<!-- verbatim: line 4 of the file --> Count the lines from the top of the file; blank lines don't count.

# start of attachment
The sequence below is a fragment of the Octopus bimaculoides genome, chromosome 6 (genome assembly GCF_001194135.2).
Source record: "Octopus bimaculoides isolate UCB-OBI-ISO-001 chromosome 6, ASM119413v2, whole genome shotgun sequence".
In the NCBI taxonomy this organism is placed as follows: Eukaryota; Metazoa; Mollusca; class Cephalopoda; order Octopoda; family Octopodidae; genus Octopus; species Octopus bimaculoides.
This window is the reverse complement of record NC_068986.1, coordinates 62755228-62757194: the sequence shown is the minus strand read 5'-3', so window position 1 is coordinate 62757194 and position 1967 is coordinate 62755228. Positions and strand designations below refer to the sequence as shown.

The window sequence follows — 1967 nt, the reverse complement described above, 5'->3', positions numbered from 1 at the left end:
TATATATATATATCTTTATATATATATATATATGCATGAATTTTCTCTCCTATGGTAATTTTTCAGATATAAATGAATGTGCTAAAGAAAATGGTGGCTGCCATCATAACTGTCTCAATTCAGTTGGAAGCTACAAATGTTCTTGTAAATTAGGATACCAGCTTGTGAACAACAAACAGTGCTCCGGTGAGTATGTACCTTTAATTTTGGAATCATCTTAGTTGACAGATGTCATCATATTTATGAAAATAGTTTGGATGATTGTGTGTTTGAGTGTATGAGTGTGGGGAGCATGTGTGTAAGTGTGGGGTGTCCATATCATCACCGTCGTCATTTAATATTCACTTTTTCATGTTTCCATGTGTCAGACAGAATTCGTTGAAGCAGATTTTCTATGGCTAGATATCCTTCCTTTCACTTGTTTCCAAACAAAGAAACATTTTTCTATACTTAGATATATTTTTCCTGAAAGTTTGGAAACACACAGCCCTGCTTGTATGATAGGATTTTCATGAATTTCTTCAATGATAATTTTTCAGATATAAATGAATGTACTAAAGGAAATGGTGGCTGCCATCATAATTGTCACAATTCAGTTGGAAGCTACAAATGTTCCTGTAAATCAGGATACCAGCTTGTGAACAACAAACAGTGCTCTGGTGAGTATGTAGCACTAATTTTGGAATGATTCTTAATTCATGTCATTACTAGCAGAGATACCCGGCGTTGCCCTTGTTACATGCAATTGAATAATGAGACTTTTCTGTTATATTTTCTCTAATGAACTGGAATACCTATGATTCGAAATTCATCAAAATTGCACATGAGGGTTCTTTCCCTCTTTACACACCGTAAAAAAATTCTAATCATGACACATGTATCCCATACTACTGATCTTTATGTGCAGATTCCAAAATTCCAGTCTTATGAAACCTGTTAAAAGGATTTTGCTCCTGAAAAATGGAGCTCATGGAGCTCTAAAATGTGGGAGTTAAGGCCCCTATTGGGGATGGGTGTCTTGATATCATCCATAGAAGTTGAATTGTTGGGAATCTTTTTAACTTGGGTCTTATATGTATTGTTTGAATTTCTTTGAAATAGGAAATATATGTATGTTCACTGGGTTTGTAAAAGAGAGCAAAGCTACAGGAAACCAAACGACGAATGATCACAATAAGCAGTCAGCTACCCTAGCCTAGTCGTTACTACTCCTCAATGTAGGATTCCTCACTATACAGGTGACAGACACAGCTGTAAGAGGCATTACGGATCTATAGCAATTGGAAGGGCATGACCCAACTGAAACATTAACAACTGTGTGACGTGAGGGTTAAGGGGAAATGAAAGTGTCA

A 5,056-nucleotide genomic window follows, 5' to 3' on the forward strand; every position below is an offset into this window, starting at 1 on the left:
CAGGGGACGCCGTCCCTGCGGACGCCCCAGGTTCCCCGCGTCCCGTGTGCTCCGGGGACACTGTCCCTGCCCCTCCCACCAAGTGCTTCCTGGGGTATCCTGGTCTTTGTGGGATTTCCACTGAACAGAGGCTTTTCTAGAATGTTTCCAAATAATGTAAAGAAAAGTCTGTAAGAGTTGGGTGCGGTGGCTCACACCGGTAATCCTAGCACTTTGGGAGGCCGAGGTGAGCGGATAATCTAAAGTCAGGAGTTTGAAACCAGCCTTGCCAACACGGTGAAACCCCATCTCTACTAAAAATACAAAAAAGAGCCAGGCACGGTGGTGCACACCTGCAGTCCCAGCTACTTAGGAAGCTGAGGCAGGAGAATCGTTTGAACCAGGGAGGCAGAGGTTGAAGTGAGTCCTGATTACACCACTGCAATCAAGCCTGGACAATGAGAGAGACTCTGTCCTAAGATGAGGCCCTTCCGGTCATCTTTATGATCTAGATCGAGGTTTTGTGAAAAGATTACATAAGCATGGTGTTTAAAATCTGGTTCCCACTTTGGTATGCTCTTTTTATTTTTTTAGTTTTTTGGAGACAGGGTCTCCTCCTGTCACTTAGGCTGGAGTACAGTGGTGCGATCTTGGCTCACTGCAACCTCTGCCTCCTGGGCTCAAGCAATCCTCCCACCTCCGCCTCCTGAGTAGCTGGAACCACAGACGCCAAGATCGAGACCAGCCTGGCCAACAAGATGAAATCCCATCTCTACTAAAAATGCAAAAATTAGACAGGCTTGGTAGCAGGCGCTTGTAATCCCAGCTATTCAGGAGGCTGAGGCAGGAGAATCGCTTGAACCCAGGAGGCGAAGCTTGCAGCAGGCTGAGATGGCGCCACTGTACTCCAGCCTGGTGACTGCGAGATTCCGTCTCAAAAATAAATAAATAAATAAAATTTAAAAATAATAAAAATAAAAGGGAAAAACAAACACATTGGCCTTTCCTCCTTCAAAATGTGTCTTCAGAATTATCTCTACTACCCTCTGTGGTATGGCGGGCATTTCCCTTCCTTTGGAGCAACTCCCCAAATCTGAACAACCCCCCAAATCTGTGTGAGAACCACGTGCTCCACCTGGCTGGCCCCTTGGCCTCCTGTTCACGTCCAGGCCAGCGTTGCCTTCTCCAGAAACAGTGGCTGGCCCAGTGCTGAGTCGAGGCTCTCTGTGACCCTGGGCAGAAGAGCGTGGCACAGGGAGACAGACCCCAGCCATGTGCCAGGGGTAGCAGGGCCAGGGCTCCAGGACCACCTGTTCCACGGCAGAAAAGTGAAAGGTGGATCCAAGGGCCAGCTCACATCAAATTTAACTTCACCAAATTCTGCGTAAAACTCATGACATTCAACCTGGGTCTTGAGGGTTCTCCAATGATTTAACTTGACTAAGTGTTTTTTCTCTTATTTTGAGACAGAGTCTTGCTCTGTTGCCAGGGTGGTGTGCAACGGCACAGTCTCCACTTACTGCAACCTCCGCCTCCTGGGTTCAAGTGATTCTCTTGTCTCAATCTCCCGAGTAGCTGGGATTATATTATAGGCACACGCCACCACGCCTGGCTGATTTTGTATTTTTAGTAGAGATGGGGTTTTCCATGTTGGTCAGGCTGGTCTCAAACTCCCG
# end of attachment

This window is the reverse complement of record NC_068986.1, coordinates 62755228-62757194: the sequence shown is the minus strand read 5'-3', so window position 1 is coordinate 62757194 and position 1967 is coordinate 62755228. Positions and strand designations below refer to the sequence as shown.